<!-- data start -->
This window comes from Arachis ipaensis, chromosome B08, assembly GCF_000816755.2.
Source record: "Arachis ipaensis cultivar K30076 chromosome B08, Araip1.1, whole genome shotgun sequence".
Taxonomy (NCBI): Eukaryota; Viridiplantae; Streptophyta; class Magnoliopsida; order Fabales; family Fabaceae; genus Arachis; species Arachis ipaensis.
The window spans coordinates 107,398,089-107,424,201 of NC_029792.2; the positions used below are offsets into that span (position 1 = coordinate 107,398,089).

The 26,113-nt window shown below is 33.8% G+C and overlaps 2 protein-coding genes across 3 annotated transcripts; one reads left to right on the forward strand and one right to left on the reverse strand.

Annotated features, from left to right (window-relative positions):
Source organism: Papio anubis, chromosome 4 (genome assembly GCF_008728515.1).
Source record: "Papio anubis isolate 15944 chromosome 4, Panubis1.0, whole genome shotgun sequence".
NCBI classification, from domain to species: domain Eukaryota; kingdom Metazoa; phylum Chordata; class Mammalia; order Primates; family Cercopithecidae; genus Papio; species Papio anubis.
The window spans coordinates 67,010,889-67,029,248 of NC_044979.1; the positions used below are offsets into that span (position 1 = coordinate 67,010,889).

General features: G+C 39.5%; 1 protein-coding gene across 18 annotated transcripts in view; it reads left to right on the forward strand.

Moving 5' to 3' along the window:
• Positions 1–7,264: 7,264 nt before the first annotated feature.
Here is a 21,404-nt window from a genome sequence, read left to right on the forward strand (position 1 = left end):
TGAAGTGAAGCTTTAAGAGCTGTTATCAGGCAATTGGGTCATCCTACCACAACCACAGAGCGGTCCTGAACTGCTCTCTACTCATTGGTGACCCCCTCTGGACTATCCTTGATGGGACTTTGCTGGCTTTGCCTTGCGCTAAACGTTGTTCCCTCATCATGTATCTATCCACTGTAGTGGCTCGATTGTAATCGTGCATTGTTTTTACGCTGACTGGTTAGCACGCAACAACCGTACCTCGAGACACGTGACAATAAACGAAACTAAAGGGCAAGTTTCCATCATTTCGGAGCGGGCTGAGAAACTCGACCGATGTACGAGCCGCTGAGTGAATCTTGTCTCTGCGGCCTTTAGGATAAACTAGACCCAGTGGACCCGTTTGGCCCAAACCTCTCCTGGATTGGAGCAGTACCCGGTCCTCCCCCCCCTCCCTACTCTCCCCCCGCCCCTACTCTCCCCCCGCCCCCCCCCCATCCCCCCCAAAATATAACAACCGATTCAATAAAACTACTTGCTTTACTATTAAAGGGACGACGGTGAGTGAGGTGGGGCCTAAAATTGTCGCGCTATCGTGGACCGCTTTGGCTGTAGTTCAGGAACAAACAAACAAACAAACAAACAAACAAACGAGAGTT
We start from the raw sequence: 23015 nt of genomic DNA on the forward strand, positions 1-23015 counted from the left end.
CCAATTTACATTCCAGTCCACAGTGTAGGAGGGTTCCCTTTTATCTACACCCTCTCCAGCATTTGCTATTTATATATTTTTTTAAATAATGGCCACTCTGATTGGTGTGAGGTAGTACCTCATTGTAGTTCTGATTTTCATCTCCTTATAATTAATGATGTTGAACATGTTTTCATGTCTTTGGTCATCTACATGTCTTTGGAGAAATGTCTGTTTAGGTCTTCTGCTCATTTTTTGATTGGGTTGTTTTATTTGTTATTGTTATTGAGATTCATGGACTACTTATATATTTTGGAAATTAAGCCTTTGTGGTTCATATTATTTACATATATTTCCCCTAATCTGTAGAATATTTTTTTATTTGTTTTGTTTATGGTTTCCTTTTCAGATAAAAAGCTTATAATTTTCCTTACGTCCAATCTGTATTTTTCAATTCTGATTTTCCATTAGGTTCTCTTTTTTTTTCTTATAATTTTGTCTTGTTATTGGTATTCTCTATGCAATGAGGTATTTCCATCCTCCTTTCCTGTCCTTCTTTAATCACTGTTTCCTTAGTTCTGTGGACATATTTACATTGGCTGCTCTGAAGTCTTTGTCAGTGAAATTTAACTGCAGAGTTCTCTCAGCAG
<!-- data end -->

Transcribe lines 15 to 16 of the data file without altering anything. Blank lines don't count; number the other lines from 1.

TGAAGTGAAGCTTTAAGAGCTGTTATCAGGCAATTGGGTCATCCTACCACAACCACAGAGCGGTCCTGAACTGCTCTCTACTCATTGGTGACCCCCTCTGGACTATCCTTGATGGGACTTTGCTGGCTTTGCCTTGCGCTAAACGTTGTTCCCTCATCATGTATCTATCCACTGTAGTGGCTCGATTGTAATCGTGCATTGTTTTTACGCTGACTGGTTAGCACGCAACAACCGTACCTCGAGACACGTGACAATAAACGAAACTAAAGGGCAAGTTTCCATCATTTCGGAGCGGGCTGAGAAACTCGACCGATGTACGAGCCGCTGAGTGAATCTTGTCTCTGCGGCCTTTAGGATAAACTAGACCCAGTGGACCCGTTTGGCCCAAACCTCTCCTGGATTGGAGCAGTACCCGGTCCTCCCCCCCCTCCCTACTCTCCCCCCGCCCCTACTCTCCCCCCGCCCCCCCCCCATCCCCCCCAAAATATAACAACCGATTCAATAAAACTACTTGCTTTACTATTAAAGGGACGACGGTGAGTGAGGTGGGGCCTAAAATTGTCGCGCTATCGTGGACCGCTTTGGCTGTAGTTCAGGAACAAACAAACAAACAAACAAACAAACAAACGAGAGTT
We start from the raw sequence: 23015 nt of genomic DNA on the forward strand, positions 1-23015 counted from the left end.